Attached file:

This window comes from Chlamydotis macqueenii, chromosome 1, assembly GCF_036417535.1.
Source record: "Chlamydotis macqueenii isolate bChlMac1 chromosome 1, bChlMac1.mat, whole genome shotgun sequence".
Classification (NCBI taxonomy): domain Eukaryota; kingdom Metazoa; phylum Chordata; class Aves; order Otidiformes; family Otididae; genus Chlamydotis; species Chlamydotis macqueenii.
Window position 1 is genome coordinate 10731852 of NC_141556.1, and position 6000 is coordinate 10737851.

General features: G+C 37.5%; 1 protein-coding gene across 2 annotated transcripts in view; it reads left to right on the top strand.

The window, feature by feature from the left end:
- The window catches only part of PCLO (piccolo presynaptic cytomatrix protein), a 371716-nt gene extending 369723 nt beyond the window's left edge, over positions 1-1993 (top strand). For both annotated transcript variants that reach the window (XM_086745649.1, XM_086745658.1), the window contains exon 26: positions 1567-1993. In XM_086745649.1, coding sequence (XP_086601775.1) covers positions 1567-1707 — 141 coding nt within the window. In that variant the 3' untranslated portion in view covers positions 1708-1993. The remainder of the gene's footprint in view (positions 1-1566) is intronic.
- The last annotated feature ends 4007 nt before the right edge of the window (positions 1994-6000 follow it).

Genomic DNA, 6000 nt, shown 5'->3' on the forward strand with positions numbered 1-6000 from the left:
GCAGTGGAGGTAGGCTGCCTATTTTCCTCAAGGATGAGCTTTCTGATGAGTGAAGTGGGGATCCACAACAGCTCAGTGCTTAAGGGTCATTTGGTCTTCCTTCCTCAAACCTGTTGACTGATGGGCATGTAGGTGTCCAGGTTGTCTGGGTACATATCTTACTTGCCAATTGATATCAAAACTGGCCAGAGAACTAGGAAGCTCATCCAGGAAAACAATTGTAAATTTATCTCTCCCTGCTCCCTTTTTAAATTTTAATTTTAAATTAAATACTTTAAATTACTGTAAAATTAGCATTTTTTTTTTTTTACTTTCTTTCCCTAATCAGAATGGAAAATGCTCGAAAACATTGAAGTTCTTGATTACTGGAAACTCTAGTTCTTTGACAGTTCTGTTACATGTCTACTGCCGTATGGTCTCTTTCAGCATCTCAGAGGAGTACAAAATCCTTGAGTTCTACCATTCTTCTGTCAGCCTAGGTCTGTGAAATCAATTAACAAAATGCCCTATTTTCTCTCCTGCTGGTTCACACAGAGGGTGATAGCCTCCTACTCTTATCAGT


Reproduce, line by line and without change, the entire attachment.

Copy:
This window comes from Chlamydotis macqueenii, chromosome 1, assembly GCF_036417535.1.
Source record: "Chlamydotis macqueenii isolate bChlMac1 chromosome 1, bChlMac1.mat, whole genome shotgun sequence".
Classification (NCBI taxonomy): domain Eukaryota; kingdom Metazoa; phylum Chordata; class Aves; order Otidiformes; family Otididae; genus Chlamydotis; species Chlamydotis macqueenii.
Window position 1 is genome coordinate 10731852 of NC_141556.1, and position 6000 is coordinate 10737851.

General features: G+C 37.5%; 1 protein-coding gene across 2 annotated transcripts in view; it reads left to right on the top strand.

The window, feature by feature from the left end:
- The window catches only part of PCLO (piccolo presynaptic cytomatrix protein), a 371716-nt gene extending 369723 nt beyond the window's left edge, over positions 1-1993 (top strand). For both annotated transcript variants that reach the window (XM_086745649.1, XM_086745658.1), the window contains exon 26: positions 1567-1993. In XM_086745649.1, coding sequence (XP_086601775.1) covers positions 1567-1707 — 141 coding nt within the window. In that variant the 3' untranslated portion in view covers positions 1708-1993. The remainder of the gene's footprint in view (positions 1-1566) is intronic.
- The last annotated feature ends 4007 nt before the right edge of the window (positions 1994-6000 follow it).

Genomic DNA, 6000 nt, shown 5'->3' on the forward strand with positions numbered 1-6000 from the left:
GCAGTGGAGGTAGGCTGCCTATTTTCCTCAAGGATGAGCTTTCTGATGAGTGAAGTGGGGATCCACAACAGCTCAGTGCTTAAGGGTCATTTGGTCTTCCTTCCTCAAACCTGTTGACTGATGGGCATGTAGGTGTCCAGGTTGTCTGGGTACATATCTTACTTGCCAATTGATATCAAAACTGGCCAGAGAACTAGGAAGCTCATCCAGGAAAACAATTGTAAATTTATCTCTCCCTGCTCCCTTTTTAAATTTTAATTTTAAATTAAATACTTTAAATTACTGTAAAATTAGCATTTTTTTTTTTTTACTTTCTTTCCCTAATCAGAATGGAAAATGCTCGAAAACATTGAAGTTCTTGATTACTGGAAACTCTAGTTCTTTGACAGTTCTGTTACATGTCTACTGCCGTATGGTCTCTTTCAGCATCTCAGAGGAGTACAAAATCCTTGAGTTCTACCATTCTTCTGTCAGCCTAGGTCTGTGAAATCAATTAACAAAATGCCCTATTTTCTCTCCTGCTGGTTCACACAGAGGGTGATAGCCTCCTACTCTTATCAGT